Schwarzkopf as a teacher? Different with each student as the 20 or so filmed clips show. Jefferson sums it up with one clip in which she maddeningly goes on and on about a singer’s tense, misplaced jaw. Now anyone knowing anything about singing knows that such a jaw can kill a voice in record time and a competent voice teacher will concentrate on straightening this out. But on another tape, another girl, same aria (Pamina) a singer with a lovely emission she concentrated on phrasing, adding “I’d love to see you this in part”. There was a young Australian baritone who did Schubert: voice, German, musicianship, she had absolutely nothing to say. Her teaching was solely concentrated on instilling what can be called the Stanislavsky approach to his singing for as she said if the audience doesn’t know where you are, what the weather’s like, what trees you see on your walk, who you’re going to and why, you can have the most beautiful voice in the world and noone will listen to you. As far as her “victimized” students go, at her death Thomas Hampson wrote an article saying that she changed his life, recalling how she had discovered him unknown and how he could pop in early morning and she’d spend hour after hour coaching him whether it be Mahler, French art songs, Italian arias. And how she never would take a penny from her students and often paid their hotel and transport expenses. Matthias Goerne was another one of her students and though in a brief work-study period Renée Fleming felt there was a basic misunderstanding between them, in retrospect for about half her high note, she uses the emission she learned from Schwarzkopf, who gave her as well the basics for acting in opera through rather around the music.
    She left half of her estate to cancer research in children, the other half to the French Village d’Enfants which sets up real homes for orphans.

    • Thanks very much for all of this. Yes, I’d love to read anything you have. Would you like a snail-mail address?

    • s.mitchell says:

      “Schwarzkopf as a teacher? ”

      Dutch soprano Judith Mok tells this story at 6.28 to 8.58 here…

      http://www.rte.ie/player/nz/show/10166549/

    • Lovely recollections. Most colleagues (though not all–Schwarzkopf was notoriously dismissive of those whome she could not respect) from her post war years in London speak glowingly of her. There are some interesting & touching insights in Geraint Evans’ autobiography, for example. Also in the recently release Kathleen Ferrier diaries. I sat through a number of London master classes pre-Jefferson & she was just marvellous. It would be hard to find anyone who spoke more intelligently–or reverentially–about music. And her stamina! A new biography is urgently required, especially as there are so few of her colleagues left. There is one very important archive of sources which present a revealing & loving portrait of a very decent human being and of a very good friend. That is to be found in the Geoffrey Parsons collection in the Australian National Library in Canberra. Parsons wrote extensively–reflections & letters to many friends. He speaks often of Schwarzkopf as a close friend & admiringly as a colleague, as well as of her difficult relationship with Legge.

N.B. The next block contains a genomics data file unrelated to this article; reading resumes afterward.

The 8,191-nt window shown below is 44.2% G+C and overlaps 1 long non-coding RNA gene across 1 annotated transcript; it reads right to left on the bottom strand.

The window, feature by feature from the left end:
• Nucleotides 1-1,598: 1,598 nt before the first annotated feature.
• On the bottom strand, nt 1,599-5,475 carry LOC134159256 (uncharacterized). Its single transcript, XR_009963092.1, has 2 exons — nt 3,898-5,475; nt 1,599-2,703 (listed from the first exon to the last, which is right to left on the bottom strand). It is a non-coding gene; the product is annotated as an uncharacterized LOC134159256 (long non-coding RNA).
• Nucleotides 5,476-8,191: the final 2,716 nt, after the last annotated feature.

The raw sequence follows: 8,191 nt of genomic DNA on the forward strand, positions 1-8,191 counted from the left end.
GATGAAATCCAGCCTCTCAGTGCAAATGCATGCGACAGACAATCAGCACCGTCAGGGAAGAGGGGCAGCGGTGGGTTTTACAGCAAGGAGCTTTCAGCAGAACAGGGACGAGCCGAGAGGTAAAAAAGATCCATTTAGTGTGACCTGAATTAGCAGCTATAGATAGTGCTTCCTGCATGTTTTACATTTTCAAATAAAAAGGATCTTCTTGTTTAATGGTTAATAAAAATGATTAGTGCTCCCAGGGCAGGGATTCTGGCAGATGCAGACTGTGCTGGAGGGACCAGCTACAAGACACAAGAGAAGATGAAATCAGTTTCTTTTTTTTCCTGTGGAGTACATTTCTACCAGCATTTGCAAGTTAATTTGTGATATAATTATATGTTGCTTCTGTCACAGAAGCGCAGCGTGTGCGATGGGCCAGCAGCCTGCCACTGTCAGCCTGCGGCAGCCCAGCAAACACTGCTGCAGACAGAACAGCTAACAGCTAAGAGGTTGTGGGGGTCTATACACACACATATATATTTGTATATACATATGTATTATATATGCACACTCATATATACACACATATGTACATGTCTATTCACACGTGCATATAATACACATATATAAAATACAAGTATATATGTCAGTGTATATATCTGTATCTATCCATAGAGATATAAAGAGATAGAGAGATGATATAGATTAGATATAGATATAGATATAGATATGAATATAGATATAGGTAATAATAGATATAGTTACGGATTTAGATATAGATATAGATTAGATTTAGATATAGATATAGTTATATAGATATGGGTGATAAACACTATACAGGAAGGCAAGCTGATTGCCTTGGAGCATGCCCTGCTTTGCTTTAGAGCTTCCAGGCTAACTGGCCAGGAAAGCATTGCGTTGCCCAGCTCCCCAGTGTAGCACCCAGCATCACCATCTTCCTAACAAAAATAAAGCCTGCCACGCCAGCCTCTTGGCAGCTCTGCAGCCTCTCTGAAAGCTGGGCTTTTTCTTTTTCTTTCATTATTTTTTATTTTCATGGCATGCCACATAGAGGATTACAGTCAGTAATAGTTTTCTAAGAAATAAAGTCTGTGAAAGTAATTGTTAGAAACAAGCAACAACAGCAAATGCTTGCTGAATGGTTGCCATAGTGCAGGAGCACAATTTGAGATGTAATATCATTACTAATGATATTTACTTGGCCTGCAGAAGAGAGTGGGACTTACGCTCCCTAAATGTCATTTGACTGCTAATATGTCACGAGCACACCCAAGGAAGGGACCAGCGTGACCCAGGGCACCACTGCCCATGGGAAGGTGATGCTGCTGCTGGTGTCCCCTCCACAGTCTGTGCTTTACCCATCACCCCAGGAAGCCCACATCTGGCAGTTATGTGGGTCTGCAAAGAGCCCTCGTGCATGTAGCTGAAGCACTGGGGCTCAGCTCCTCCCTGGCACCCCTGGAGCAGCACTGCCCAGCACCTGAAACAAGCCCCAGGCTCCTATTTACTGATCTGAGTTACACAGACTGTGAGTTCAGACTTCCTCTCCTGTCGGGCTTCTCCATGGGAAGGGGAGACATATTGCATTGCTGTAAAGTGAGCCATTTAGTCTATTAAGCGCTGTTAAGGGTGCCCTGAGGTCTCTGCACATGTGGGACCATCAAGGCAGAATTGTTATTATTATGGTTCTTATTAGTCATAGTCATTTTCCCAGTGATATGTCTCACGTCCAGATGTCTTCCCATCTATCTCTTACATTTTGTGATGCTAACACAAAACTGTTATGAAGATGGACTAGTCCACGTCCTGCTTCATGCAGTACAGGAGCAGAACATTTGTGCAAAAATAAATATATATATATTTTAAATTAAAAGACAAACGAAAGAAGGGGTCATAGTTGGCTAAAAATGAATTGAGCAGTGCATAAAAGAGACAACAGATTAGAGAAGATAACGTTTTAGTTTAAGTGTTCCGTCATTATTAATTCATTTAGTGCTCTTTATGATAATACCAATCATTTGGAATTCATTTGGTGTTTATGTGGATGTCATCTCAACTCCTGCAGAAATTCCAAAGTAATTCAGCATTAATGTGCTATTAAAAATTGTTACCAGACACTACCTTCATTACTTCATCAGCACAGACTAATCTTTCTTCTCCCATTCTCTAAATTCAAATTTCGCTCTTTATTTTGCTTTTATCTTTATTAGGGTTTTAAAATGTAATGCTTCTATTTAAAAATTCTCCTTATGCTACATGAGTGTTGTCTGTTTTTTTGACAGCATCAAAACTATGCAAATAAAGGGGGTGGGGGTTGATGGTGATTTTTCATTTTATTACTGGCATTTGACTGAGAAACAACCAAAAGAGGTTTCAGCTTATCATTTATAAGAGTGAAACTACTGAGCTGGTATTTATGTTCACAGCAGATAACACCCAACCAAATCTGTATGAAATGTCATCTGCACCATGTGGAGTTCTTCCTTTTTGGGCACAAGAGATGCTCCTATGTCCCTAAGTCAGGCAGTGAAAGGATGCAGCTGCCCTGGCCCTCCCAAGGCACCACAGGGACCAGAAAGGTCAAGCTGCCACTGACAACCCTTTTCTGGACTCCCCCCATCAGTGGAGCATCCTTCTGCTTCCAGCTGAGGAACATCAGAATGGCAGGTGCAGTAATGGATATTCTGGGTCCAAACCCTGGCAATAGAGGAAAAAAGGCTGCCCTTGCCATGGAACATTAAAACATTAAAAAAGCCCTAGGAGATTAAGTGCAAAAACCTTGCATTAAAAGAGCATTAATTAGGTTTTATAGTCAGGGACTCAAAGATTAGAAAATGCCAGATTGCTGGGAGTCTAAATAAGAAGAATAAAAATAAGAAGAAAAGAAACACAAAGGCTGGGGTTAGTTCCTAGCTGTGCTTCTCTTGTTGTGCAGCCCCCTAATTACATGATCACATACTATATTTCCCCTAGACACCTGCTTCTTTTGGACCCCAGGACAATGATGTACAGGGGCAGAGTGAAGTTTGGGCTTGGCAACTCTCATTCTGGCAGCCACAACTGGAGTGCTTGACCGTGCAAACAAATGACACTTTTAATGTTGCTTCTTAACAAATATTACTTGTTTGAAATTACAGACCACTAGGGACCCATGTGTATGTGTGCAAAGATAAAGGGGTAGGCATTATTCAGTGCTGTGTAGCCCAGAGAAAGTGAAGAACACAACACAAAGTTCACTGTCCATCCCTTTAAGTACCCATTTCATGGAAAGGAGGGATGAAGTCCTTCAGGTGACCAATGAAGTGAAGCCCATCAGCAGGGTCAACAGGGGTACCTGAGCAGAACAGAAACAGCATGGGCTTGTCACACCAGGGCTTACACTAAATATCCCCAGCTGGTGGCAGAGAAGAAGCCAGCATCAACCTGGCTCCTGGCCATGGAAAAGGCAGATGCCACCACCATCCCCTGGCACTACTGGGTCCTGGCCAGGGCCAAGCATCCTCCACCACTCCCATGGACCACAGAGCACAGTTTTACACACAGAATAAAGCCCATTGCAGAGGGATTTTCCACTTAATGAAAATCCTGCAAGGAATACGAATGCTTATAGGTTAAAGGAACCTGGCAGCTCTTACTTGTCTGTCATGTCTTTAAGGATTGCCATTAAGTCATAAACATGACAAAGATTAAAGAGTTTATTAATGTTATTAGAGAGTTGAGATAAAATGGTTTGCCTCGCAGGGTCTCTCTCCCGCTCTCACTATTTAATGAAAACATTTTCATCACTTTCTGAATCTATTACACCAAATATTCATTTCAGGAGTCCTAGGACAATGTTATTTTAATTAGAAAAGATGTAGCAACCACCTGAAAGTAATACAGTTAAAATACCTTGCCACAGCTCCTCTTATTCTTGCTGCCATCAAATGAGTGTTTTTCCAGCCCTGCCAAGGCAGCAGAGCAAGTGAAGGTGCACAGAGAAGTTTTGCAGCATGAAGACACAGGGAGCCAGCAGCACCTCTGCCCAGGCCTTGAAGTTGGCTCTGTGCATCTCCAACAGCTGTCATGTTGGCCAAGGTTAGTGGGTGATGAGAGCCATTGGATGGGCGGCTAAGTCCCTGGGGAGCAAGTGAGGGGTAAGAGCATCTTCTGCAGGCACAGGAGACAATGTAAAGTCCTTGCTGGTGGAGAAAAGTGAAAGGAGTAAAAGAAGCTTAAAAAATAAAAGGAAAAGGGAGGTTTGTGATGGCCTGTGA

• Yes…Legge made her sing much longer than she wanted to. As soon as he died she cancelled everything. And didn’t he smoke incessantly?

        • Her latter recitals could be pretty gruesome. She fell into vocal difficulties around 1975 (she turned 60 that year!) & went to Eric Verthier (Geoffrey Parsons’ partner) for lessons in London, enabling her–or perhaps it was Legge–to squeeze a further 4 years out of a very full career. Legge complained that she didn’t sound like Schwarzkopf any more! There is certainly a harshness to her tone thereafter. The book by Steane & Sanders in which she comments on many of her recordings (most of which she hadn’t heard since they were put down) is most revealing. Punishingly self critical, the bulk are dismissed as not good enough (predictably!). She comments that vocally her peak lasted until about 1965 and she is scathing about anything she did after around 1970 (“artistically it is right, but vocally it was really all over”..or words to that effect). People I’ve met who knew her comment on how vivacious & outgoing she could be but also how unhappy was the marriage…and for how long she just wanted to retire! A piece of revealing trivia: she served Legge his meals in the dining room of their home in Cap Ferrat; Elizabeth ate in the kitchen!

  4. Thanks very much for this valuable look at this great singer. Of course she cancelled everything after Legge died. I heard her on her 1975 US tour and she sounded quite good but the schedule was punishing. I wonder if that contributed to her problems.

Trackbacks

  1. [...] Read The Fraught Inner Life of a Singer (David Patrick Stearns) [...]

Speak Your Mind

*

an ArtsJournal blog